As people know C++ has been around for years, decades even, however despite the language being as mature as it is, the language is still getting new features, which depending on how you look at it, can either be a good or bad thing. In this article/post I'm going to lay out the foundation of why I personally am moving to Rust.

Library / Package Management

Let's be honest here, C++ despite being as mature as it is, has horrific package management, having to manually download each library your package needs, adding it to your project via MAKE or a MAKEFILE generator such as CMake, or Premake, while generators do make your life easier in a lot of cases, it's still quite a hassle.

In rust on the other hand, it's as simple as either dropping a line into your Cargo.toml file or by executing cargo add <library>, and this compared to C++ is a honest luxury when it comes to a casual development workflow, especially for those on a time crunch.

Thread Safety

One thing rust does amazingly well, is enforce thread safety, while similar to C++ in the fact it does not use any type of garbage collector, it does enforce you to use thread and data safety, so that data shared across threads among other things is done in such a way data corruption and race conditions don't happen, at least not as often as they do in the C family of languages.

Error Management

This section may or may not be a somewhat controversial topic, as some people love it, and some people hate it, personally I love how Rust manages it's error handling. While it can become somewhere tiring to write out error enums for a lot of things, it does force you to know what type of errors are possible in your code. If you write an error enum and it's missing a possible error type that a function could throw, it's going to yell at you saying "hey, this can also throw this error!" which when it comes to error management, is a honestly nice feature, whereas in C++, errors can just be.. thrown without having to specify what exactly types of errors, it should be able to.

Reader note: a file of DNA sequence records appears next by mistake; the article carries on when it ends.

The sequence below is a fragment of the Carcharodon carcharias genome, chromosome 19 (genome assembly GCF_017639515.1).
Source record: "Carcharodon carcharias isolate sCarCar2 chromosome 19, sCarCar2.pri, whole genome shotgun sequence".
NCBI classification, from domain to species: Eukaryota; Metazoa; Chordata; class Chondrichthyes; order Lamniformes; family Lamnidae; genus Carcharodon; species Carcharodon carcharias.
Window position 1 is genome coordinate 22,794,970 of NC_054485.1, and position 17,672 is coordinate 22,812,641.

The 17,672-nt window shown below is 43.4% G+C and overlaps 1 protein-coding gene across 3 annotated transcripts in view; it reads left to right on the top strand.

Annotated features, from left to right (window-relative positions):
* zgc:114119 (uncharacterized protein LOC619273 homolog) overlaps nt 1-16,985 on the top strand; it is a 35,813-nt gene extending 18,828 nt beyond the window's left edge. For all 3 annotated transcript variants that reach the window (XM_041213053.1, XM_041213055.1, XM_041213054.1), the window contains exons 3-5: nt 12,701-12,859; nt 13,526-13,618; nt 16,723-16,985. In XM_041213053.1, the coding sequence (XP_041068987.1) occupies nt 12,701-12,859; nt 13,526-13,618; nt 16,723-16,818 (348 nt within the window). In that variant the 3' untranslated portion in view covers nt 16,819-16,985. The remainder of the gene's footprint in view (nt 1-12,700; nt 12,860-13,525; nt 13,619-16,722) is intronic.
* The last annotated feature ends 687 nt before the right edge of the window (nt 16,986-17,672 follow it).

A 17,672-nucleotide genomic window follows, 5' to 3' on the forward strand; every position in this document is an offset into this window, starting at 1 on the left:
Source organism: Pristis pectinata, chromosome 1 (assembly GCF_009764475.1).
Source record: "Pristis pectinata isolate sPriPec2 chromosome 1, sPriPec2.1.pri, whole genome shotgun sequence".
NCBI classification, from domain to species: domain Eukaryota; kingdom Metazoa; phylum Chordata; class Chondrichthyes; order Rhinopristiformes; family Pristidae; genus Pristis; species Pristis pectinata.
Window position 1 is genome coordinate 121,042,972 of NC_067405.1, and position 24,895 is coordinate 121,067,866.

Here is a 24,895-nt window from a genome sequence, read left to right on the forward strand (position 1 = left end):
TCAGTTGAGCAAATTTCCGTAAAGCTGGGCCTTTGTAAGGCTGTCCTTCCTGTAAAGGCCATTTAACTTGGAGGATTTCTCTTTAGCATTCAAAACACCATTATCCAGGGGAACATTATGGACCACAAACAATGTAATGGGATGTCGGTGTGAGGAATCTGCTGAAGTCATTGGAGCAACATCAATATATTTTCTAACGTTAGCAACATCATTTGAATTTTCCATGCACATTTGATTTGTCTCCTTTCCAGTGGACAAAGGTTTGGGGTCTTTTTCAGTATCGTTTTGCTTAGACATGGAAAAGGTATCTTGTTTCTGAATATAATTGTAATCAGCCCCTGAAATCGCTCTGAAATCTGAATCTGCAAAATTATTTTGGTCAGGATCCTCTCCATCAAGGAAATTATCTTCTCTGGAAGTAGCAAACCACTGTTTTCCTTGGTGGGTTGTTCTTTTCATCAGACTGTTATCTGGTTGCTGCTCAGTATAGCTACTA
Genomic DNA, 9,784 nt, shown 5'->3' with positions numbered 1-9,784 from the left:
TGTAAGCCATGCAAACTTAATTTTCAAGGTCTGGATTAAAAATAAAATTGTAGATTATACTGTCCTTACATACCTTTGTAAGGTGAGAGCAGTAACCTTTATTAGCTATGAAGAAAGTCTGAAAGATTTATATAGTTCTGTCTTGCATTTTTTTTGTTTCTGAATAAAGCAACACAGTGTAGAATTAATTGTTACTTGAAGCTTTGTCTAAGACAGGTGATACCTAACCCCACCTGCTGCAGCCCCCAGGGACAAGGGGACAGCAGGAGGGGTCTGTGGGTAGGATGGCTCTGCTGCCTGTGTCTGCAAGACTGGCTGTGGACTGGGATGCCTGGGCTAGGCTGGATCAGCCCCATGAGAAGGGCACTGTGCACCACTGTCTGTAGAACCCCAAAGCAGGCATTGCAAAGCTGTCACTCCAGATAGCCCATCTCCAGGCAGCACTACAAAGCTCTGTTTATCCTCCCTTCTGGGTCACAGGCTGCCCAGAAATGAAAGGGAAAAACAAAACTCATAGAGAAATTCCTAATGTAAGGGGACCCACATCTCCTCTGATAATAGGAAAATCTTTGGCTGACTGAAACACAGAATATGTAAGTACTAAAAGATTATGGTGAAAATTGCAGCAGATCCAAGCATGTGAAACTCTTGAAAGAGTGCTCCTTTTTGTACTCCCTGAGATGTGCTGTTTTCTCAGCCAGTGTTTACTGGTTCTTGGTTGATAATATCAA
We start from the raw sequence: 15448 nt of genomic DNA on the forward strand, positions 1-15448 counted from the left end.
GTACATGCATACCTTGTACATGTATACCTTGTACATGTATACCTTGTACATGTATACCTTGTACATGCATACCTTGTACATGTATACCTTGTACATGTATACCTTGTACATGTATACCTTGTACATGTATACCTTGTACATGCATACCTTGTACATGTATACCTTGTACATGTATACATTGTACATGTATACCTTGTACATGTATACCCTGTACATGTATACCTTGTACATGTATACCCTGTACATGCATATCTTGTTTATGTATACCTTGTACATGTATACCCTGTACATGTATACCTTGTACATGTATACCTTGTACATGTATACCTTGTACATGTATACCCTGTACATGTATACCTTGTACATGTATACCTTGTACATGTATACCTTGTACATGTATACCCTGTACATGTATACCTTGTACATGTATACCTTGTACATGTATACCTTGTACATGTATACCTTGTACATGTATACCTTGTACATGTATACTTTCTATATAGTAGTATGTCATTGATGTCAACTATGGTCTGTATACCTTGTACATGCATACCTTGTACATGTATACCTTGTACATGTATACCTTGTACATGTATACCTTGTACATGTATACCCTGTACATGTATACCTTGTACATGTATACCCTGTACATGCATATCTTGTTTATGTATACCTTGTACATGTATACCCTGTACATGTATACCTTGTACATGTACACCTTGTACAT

Alright, I'll admit in some cases Rust's syntax is quite odd, Ok(()) being an example of that weird syntax. But in a general sense, Rust's syntax is in my opinion a lot more modern than any of the C family of languages (except for maybe C#, but it still has the general style that the rest of the C family does). However despite the few things I find odd about the language's syntax, it does have a lot of thing I honestly love, such as return types being after the function declartion instead of before, as well as expressions such as if let. It's also quite cleaner in my opinion than C has ever looked, as an example:

fn main() {
    println!("Hello World");

In my honest opinion looks a lot cleaner than how you would do this normally in C++:

int main()
    std::cout << "Hello World" << std::endl;


There's many, many more reasons I have decided to switch from using C++ to Rust almost if not exclusively, but that is a few reasons or a general overview of why I have, Rust is a lot different than the C family of languages in many ways, and as such it takes a while to get used to, especially as it enforces a lot of things at compile time (including thread safety). In the end, it's a matter of which one best suits the project at hand, but in this case, with both languages being somewhat system languages, I think Rust will certainly take the cake in most of my projects that require one.